Dr Michael Grey, of UEA’s School of Health Sciences, has a list of expertise matched in length only by the number of universities at which he has conducted his research, ranging from Aalborg and Copenhagen in Denmark, to Jyvaskyla in Finland, and Birmingham, before joining UEA in 2017.

His field of expertise dips its toes in non-invasive electrophysiology, transcranial magnetic stimulation and neuroimaging techniques, but his interest in the impact of mild traumatic brain injuries (concussions) has led him most recently to the football pitch.

Dr Grey leads a research team investigating the link between mild tissue damage obtained from heading the ball in football with the onset of dementia.

The study follows in the wake of research carried out by the Glasgow Group, released in October of last year, that matched ex-professional Scottish footballers against a sample group of people the same age and socio-economic background to see if there were different patterns of brain degeneration.

“What they found was that there was a three and a half times increased rate of neuro-degeneration compared with the control group,” Dr Grey says.

“And if you look specifically at something like dementia then, depending on the type of dementia, it varied. It’s still about three and a half but Alzheimer’s disease specifically was a five times greater risk… if you played professional football compared with if you didn’t.

“So that right there says there’s a link. Now the question is what do we do about it, and that’s where my study comes in.”

The new study focuses on learning exactly what goes on inside the heads of ex-footballers and what shape their decline takes.

As Dr Grey explains: “Everybody declines. Now, the question is, what’s the rate of decline? Ideally we decline at a slow rate until we get really, really old and then we decline really quickly and we die. That’s the ideal case.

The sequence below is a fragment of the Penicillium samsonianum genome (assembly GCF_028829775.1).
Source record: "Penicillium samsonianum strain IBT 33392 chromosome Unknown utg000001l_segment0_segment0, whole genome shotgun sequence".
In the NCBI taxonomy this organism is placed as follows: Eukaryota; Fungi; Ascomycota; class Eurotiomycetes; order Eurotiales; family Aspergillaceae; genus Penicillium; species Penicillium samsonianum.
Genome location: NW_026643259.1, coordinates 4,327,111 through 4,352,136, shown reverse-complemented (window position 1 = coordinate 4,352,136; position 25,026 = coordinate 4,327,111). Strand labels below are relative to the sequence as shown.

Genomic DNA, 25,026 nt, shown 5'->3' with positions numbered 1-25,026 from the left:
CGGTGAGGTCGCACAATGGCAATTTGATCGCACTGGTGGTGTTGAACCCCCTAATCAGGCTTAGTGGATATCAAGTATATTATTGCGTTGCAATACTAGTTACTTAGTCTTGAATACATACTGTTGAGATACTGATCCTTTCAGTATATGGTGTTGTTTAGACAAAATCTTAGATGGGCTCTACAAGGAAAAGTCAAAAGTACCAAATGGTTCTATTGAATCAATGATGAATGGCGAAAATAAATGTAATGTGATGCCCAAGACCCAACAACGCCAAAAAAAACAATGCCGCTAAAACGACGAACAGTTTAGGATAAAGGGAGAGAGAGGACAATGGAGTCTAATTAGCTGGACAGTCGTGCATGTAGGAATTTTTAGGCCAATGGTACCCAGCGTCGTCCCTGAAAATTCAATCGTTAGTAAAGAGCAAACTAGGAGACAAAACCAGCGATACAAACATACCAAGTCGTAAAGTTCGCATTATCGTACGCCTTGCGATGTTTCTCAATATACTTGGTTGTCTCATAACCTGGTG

“Of course, it’s not that way with most of us. You know, there’s a shallow decline but it’s steepness of that decline that’s important. And our question with the footballers is really: is the decline in footballers different on average than the decline that we would see normally.

“So, that means is the rate of the decline steeper and/or is the onset of that decline earlier?”

But he remains clear that he has no expectations regarding the results of the study.

“The hypothesis is that there will be a steeper decline and the onset will be earlier than the general population, but that’s the hypothesis that we’re testing.

“Now that’s a scientific construct. That doesn’t mean I necessarily believe this will be the case. That’s how we do science: we make a hypothesis and we test the hypothesis. We then either accept the null hypothesis or we reject it.

“I have no expectations.”

In its current setup, the study’s focus remains within the Norfolk region. It deals with a group of 50 ex-professional footballers, and matches them against samples taken from an online survey of the Norfolk population, with researchers harvesting results every six months.

However, the aim is to complete the regional study by January 2021 at the latest, and then expand the investigation first nationally, and then internationally.

“Down the road it’s going to be hundreds of footballers and thousands of control people,” Dr Grey says.

While there is little, as of yet, revolutionary about the investigation, an aspect that he is excited by is the inclusion of women.

“The women angle to this story, I think, is really, really important because the vast majority of studies in this area look at men. Nobody looks at women,” he explains.

But supposing the research proves the hypothesis, and it becomes accepted that football headers lead to brain degeneration earlier or more rapidly than normal, what would the result be? Dr Grey asserts that his study is not aiming to make any rule alterations to the game of football.

“This study is about… looking after the people that are still alive,” he says. “In our group of people we’ll see some people who are not performing quite as well as they should be, and it will allow us to signpost them to get a proper clinical diagnosis and, if needed, then treatment.”

Nevertheless, he explains that the damage caused by minor head traumas like headers is widely accepted, and he believes investigation should lead to a reduction in the number of headers per game, both professionally and in practice, especially with young children playing.

“Everybody in this industry knows what we need to do. It’s no secret. We need to stop kids from heading balls at a very young age,” he says.

“We’re not getting rid of heading from the game, nobody’s suggesting that at the minute.

“We’re suggesting that we look at what do we do with kids and bringing them up to a stage where they could be heading balls. Once we get to sort of teenagers and adults then what we need to be doing is, I think, is really minimising the contact time, minimising exposure during practices and spending a little bit more time practicing keeping the ball on the ground.”

He points to plummeting incidences of heading per game in recent years as a promising trend. With more and more studies being conducted into the effects of sub-concussive injuries, it may be that the game is taking notice.